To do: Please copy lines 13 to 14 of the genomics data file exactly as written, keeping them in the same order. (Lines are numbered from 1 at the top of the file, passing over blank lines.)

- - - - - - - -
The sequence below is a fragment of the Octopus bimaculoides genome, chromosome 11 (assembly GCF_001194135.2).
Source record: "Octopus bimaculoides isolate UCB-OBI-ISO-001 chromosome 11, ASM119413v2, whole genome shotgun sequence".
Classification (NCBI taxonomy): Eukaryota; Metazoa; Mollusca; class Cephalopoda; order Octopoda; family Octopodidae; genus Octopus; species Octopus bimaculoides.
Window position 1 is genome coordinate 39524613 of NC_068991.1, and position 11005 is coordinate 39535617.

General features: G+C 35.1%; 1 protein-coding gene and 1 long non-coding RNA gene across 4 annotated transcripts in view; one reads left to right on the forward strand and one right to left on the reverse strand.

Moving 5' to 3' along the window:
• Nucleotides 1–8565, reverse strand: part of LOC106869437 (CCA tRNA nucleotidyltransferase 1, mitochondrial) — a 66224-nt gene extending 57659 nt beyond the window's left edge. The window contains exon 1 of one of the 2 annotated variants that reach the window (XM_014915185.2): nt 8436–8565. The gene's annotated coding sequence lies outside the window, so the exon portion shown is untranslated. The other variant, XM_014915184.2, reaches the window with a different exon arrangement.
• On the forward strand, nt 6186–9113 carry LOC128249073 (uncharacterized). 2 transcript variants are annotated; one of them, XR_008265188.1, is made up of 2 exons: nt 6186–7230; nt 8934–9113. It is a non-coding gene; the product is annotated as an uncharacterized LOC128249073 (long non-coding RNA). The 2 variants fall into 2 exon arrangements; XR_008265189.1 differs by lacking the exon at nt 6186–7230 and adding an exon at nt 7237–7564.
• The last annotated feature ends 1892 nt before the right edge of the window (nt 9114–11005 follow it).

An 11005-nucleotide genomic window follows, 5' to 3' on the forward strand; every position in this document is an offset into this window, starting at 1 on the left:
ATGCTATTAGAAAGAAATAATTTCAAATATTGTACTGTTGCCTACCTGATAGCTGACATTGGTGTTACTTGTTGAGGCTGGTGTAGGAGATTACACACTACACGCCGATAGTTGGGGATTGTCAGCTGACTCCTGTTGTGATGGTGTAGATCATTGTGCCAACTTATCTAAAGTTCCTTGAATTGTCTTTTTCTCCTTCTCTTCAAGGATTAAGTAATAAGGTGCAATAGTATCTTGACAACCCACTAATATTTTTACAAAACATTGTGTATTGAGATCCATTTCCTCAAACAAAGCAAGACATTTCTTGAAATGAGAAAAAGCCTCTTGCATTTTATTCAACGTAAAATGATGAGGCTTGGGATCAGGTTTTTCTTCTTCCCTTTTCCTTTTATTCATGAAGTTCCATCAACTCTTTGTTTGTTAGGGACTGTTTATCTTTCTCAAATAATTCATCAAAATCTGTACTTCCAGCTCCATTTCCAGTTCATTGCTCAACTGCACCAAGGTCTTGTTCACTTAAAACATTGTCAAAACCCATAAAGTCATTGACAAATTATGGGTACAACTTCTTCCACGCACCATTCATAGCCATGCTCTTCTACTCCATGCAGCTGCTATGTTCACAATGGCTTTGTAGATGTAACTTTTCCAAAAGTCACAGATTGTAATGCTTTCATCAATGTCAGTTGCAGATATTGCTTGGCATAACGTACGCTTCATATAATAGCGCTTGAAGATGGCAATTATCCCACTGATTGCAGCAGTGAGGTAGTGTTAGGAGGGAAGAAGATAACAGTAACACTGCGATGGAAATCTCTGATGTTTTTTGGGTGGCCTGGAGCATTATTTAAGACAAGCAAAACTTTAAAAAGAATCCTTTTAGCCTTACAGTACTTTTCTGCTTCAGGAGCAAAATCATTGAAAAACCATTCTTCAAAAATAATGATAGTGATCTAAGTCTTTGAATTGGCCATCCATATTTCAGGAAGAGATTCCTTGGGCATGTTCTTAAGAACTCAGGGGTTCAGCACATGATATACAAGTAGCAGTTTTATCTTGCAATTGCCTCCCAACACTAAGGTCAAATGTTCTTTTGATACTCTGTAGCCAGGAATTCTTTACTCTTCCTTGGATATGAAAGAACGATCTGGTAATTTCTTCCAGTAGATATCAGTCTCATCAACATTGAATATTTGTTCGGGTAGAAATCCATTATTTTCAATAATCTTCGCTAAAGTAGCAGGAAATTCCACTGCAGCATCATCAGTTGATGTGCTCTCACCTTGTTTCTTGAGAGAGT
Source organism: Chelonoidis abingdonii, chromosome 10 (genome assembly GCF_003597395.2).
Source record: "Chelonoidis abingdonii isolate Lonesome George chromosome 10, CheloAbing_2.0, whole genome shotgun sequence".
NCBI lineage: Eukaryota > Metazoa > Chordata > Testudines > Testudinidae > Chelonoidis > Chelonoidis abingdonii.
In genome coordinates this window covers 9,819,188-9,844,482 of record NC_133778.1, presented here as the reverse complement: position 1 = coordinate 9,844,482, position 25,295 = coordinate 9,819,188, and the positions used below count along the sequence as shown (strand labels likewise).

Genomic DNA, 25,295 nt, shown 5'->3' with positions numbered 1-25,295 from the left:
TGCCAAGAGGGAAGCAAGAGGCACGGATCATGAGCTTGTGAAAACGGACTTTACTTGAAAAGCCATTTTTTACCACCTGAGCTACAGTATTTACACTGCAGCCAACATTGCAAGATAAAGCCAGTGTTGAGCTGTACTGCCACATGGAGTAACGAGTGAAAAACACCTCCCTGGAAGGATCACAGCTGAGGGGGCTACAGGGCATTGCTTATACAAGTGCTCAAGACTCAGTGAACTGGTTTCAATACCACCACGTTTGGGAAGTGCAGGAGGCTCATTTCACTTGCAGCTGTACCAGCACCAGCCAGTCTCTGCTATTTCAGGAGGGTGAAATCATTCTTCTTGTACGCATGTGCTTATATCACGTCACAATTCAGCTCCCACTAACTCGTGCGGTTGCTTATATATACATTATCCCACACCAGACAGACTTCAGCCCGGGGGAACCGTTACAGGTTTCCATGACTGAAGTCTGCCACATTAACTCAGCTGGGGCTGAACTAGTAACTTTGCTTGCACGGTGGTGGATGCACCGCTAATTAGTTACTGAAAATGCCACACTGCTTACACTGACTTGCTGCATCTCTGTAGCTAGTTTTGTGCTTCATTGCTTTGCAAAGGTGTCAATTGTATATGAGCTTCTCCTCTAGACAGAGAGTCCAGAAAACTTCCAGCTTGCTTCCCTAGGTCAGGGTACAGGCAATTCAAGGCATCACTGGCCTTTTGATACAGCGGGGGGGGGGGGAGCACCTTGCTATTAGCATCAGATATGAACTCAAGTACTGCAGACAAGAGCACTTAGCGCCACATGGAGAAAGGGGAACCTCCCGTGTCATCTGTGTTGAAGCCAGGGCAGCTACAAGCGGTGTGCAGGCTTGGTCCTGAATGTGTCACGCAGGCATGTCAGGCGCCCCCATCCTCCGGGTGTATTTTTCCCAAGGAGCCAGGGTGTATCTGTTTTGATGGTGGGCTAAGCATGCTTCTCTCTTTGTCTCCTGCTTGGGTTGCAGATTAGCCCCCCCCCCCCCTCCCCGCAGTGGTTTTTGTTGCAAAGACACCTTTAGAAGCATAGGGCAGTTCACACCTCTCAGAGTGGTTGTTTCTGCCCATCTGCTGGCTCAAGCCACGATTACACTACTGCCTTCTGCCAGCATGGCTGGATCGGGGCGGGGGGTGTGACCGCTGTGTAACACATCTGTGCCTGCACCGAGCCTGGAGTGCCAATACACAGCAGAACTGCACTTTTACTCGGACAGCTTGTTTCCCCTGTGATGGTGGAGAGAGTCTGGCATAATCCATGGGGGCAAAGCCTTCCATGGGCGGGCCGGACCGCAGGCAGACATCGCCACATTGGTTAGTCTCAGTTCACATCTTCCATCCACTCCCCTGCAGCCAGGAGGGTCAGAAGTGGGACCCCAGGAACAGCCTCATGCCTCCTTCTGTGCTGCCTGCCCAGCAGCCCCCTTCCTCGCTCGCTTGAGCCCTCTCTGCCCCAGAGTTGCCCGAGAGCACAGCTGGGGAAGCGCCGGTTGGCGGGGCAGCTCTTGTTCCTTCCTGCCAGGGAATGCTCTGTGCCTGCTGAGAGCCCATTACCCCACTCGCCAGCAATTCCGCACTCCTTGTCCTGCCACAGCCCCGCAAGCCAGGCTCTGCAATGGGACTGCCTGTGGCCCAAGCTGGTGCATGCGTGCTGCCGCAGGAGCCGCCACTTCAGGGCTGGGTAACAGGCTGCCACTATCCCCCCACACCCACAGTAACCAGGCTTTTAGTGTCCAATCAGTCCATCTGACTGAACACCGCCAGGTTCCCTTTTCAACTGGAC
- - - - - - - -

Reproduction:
Source record: "Chelonoidis abingdonii isolate Lonesome George chromosome 10, CheloAbing_2.0, whole genome shotgun sequence".
NCBI lineage: Eukaryota > Metazoa > Chordata > Testudines > Testudinidae > Chelonoidis > Chelonoidis abingdonii.